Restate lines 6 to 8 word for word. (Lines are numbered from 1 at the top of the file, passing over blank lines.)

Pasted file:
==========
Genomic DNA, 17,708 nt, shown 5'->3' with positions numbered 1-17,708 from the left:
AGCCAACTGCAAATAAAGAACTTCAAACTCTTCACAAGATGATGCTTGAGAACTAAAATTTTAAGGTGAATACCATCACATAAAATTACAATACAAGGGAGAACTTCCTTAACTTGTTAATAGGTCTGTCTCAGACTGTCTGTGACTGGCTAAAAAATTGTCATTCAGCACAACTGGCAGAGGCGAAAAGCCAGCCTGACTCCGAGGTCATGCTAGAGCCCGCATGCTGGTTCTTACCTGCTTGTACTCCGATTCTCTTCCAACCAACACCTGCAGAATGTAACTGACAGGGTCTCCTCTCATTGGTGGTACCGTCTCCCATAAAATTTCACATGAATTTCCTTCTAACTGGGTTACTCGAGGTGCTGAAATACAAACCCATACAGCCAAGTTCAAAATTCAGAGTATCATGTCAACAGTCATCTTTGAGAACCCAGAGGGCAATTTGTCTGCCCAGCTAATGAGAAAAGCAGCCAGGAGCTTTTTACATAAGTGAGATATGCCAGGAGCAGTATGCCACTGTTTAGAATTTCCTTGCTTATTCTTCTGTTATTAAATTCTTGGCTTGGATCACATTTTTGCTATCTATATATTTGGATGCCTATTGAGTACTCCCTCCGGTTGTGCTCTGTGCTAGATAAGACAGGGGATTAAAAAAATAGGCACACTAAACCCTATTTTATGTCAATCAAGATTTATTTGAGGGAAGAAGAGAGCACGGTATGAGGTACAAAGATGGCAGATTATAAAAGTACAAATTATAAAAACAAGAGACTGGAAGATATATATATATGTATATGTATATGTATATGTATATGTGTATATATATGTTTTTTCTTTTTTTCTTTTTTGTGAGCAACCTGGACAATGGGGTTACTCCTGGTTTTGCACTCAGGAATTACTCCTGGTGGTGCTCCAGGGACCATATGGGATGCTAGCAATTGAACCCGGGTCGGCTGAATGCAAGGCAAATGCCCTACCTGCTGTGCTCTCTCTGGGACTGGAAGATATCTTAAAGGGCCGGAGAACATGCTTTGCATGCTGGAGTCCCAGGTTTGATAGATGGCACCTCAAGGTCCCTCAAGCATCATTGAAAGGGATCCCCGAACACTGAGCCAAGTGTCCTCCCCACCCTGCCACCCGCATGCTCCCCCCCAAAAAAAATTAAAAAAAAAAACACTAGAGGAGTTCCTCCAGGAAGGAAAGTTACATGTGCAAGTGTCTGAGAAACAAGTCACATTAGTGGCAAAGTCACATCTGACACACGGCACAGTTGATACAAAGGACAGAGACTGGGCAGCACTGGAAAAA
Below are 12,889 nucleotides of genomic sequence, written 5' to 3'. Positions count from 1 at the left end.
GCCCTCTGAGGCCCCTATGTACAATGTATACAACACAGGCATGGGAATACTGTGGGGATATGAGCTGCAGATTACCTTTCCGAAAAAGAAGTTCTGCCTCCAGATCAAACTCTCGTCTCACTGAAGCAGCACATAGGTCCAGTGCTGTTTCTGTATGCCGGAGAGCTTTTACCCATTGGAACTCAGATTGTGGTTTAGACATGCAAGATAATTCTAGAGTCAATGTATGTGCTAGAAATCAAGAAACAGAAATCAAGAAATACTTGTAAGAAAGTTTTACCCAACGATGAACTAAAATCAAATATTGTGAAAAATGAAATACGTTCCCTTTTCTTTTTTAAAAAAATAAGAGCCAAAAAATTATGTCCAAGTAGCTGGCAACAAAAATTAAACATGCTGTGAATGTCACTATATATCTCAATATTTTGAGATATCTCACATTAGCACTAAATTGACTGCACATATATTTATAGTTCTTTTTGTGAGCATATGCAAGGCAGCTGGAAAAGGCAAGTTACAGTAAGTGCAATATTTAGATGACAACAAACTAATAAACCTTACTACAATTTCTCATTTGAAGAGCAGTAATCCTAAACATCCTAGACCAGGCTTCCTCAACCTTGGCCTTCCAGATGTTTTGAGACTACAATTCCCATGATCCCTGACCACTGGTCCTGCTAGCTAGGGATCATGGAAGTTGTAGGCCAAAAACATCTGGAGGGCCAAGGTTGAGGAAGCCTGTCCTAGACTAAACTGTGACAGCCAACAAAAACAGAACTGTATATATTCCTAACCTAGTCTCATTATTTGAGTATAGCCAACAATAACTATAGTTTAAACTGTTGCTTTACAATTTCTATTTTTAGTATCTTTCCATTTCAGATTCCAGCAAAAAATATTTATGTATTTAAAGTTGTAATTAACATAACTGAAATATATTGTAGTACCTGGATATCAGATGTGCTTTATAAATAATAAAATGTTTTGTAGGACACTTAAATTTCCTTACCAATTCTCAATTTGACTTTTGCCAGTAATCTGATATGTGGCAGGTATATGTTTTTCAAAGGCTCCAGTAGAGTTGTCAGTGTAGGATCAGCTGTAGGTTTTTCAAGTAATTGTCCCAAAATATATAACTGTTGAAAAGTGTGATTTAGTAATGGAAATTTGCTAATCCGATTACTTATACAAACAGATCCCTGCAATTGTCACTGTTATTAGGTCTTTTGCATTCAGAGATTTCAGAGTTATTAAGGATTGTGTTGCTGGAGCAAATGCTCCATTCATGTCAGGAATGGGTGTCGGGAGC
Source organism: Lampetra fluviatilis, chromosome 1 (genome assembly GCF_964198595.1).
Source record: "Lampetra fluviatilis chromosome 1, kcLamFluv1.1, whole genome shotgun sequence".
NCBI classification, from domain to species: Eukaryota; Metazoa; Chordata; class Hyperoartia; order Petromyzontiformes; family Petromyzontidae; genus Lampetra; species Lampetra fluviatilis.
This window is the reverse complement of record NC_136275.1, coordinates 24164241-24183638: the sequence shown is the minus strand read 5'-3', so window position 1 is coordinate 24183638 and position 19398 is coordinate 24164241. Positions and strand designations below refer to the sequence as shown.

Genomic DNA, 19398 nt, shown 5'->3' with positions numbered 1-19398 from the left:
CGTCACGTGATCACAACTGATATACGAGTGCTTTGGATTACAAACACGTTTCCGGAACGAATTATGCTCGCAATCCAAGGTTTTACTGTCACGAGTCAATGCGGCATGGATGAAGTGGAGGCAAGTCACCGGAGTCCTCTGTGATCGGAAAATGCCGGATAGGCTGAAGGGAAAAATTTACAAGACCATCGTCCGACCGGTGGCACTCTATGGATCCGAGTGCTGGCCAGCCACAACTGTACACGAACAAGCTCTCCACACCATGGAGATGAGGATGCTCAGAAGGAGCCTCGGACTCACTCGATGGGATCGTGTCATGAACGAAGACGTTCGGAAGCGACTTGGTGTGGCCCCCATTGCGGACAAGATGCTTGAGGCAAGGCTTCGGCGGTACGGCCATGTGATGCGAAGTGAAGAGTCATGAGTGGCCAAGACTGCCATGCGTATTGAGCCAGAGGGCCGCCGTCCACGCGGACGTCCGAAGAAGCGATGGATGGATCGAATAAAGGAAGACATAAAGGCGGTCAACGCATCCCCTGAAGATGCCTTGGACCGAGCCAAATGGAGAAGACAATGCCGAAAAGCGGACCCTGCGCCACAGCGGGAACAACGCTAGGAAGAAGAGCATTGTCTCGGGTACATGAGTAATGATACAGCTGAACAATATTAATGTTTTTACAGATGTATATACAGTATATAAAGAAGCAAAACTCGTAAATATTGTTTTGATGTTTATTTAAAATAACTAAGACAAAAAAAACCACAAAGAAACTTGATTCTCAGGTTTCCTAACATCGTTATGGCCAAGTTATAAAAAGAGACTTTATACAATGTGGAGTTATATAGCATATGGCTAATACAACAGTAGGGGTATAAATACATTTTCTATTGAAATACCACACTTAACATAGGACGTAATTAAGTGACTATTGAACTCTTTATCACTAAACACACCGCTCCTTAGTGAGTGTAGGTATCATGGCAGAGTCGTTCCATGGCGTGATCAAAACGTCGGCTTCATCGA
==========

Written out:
Source record: "Lampetra fluviatilis chromosome 1, kcLamFluv1.1, whole genome shotgun sequence".
NCBI classification, from domain to species: Eukaryota; Metazoa; Chordata; class Hyperoartia; order Petromyzontiformes; family Petromyzontidae; genus Lampetra; species Lampetra fluviatilis.
This window is the reverse complement of record NC_136275.1, coordinates 24164241-24183638: the sequence shown is the minus strand read 5'-3', so window position 1 is coordinate 24183638 and position 19398 is coordinate 24164241. Positions and strand designations below refer to the sequence as shown.